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[China Daily] Making doctors doers

Last updated :2017-02-22

Source: China Daily 02/22/2017 page18
By Xu Jingxi (China Daily)

The country is working to ensure surgeons get more clinical experience. Xu Jingxi reports from Guangzhou.

The widely held notion that only the most hands-on medical students can earn doctorates may not be true, a recent study suggests.

An in-house survey of doctoral graduates working in a top-notch hospital in South China found nearly a third don't dare perform night-shift surgeries on their own. They instead wait until morning, when their professors are present.

Xiao Haipeng, president of the First Affiliated Hospital of Sun Yat-sen University
 
"China's medical students now have to spend most of their time and energy on research," says First Affiliated Hospital of Sun Yat-sen University's president, Xiao Haipeng.

"They spend so much time performing experiments on mice so they can publish in journals to earn their degrees. Young doctors should place greater emphasis on clinical practice."

Hospitals that teach should establish a training system that meets international standards for residents and specialists, he says.

Graduates' inadequate clinical experience compelled the central government to three years ago establish a national system to standardize residents' training by 2020.

Recent grads must undertake pre-job training at designated hospitals.

Residents trained at the First Affiliated Hospital of Sun Yat-sen University check out surgical tools.
 
For example, graduates with a bachelor's degree need to finish three years of training as a resident.

About 190,000 medical graduates and young residents have taken the training in the past three years.

It's showing results. Over 80 percent of trainees who took the national clinical licensure examination last year passed. That's about 10 percent higher than those without the training, National Medical Examination Center figures show.

The government has given subsidies totaling 12.6 billion yuan ($1.84 billion) to support the initiative since 2014, the National Health and Family Planning Commission says.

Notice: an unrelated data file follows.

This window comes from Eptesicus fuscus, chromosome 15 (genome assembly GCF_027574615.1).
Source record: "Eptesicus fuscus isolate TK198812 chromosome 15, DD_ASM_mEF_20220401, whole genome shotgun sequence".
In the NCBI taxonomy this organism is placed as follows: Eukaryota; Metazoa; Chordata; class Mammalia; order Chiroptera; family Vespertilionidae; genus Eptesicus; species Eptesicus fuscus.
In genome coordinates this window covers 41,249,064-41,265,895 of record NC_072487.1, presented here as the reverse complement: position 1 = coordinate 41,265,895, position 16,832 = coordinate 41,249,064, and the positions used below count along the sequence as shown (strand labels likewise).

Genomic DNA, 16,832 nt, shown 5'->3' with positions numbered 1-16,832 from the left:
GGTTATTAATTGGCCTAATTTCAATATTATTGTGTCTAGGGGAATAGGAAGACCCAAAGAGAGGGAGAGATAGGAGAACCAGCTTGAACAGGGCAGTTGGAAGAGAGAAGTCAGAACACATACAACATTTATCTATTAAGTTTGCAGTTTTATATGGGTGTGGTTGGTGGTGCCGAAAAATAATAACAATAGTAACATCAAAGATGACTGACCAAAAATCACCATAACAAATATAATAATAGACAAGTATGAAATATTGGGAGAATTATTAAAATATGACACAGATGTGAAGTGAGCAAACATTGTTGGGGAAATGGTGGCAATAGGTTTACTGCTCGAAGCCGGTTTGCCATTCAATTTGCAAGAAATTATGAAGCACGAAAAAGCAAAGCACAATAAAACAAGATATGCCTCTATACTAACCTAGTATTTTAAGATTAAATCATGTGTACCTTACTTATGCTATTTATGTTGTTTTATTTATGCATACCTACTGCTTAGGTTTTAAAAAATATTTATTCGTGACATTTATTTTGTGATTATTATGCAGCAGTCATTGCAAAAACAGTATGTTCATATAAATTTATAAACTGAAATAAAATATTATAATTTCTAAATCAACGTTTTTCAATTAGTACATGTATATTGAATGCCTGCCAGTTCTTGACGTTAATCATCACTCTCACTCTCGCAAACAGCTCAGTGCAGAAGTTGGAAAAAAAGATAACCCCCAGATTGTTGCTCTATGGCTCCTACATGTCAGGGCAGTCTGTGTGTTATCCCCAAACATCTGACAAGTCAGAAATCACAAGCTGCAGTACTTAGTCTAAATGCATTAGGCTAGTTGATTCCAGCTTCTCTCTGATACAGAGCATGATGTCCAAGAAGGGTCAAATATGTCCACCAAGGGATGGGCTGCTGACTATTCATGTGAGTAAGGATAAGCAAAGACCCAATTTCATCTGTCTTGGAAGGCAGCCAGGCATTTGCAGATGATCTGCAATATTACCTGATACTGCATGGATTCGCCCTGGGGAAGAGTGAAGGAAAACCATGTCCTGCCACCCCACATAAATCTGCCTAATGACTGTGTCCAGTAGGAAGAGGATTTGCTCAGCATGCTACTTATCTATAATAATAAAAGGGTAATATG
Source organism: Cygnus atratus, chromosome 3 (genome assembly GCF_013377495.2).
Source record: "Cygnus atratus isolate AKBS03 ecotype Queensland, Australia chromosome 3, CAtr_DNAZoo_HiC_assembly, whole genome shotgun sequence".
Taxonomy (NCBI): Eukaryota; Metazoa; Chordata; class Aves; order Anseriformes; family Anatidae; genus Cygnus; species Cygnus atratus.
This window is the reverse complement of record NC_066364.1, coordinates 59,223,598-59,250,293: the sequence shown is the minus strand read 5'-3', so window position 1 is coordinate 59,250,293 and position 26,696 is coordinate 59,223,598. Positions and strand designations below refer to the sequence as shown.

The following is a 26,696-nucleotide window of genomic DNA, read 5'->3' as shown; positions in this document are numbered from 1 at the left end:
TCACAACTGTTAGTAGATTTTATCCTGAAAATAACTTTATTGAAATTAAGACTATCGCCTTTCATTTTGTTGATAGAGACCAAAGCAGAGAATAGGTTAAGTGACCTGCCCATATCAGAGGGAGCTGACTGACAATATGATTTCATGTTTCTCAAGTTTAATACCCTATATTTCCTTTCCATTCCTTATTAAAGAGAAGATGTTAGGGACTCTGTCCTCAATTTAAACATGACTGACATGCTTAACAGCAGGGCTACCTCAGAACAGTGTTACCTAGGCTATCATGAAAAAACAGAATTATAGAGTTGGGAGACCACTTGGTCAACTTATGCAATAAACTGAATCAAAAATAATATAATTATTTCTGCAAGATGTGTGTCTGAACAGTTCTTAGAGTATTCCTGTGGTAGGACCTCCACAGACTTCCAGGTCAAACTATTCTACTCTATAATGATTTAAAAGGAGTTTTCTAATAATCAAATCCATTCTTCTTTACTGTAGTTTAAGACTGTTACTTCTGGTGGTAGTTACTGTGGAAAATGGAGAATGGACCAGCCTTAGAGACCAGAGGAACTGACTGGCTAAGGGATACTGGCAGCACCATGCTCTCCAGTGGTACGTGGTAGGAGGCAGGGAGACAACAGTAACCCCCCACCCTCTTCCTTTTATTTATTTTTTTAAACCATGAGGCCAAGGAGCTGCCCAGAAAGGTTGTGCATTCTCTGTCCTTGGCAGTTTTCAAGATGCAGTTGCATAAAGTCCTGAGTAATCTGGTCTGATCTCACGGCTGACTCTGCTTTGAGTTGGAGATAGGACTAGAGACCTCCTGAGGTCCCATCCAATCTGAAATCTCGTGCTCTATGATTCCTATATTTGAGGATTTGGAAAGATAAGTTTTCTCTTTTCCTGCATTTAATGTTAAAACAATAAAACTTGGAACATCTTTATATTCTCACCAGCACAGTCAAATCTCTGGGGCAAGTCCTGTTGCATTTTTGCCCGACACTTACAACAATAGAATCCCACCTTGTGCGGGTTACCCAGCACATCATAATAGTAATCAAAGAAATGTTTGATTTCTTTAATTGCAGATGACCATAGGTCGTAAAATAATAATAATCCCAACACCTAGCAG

Xiao's hospital is Guangdong province's only demonstration base.

It has partnered with the Association for Medical Education in Europe since 2015. British experts host biannual faculty-training courses.

It also pays for surgeons to take the demanding membership examination jointly offered by the Royal College of Surgeons in Edinburgh and the Hong Kong Intercollegiate Board of Surgical Colleges.

Only eight general surgeons from the Chinese mainland have earned the membership. Three are from the First Affiliated Hospital of Sun Yat-sen University.

Tan Jinfu, an associate chief surgeon at the hospital's gastrointestinal department, passed after training at Hong Kong's Queen Mary Hospital. He calls the experience "mind-blowing".

"You have to conduct at least 200 surgeries a year to pass," the 39-year-old says.

"But residents in our hospitals usually conduct 20 to 30. So, young surgeons in Hong Kong have much richer clinical experience than people on the mainland."

This enables them to pass tests like the examination Tan completed.

For instance, they must be able to tell by touch which of the inguinal area's seven layers contains an abdominal mass.

Tan subsequently decided to give his younger subordinates more opportunities to perform solo surgeries.

Han Dayu, a 28-year-old resident who works under Tan, appreciates his mentor's trust.

"He helps me quickly gain the clinical experience I need."

Han never ventures more than 300 meters from the hospital. He's on call for 36 hours during his shifts.

Hong Kong's "hellish" training process of accumulating years of clinical experience before choosing to focus on surgery or research is comparable to those of Europe and the United States, says the hospital's vice-president, Kuang Ming.

"A doctor's clinical abilities are ensured either way," he says.

"They can cultivate medical professionals adept at both clinical practice and scientific research."

Xiao says the First Affiliated Hospital of Sun Yat-sen University seeks to cultivate such talent to propel the development of medicine.

To achieve this goal, the hospital launched the Ke Lin Project in 2015. It selects five fresh grads of Sun Yat-sen University's eight-year clinical medicine program every year and sends them to overseas universities and institutes to conduct research for two years. Each will get 200,000 yuan a year. The project will last for 10 years.

"Doctors who are only capable of great surgery are just craftsmen. The more excellent ones will conduct scientific research to solve the problems they discover on the operating table," Xiao says.

"Such research oriented toward clinical practice can forge breakthroughs in overcoming difficult-to-treat and serious diseases, and truly promote medical science's development."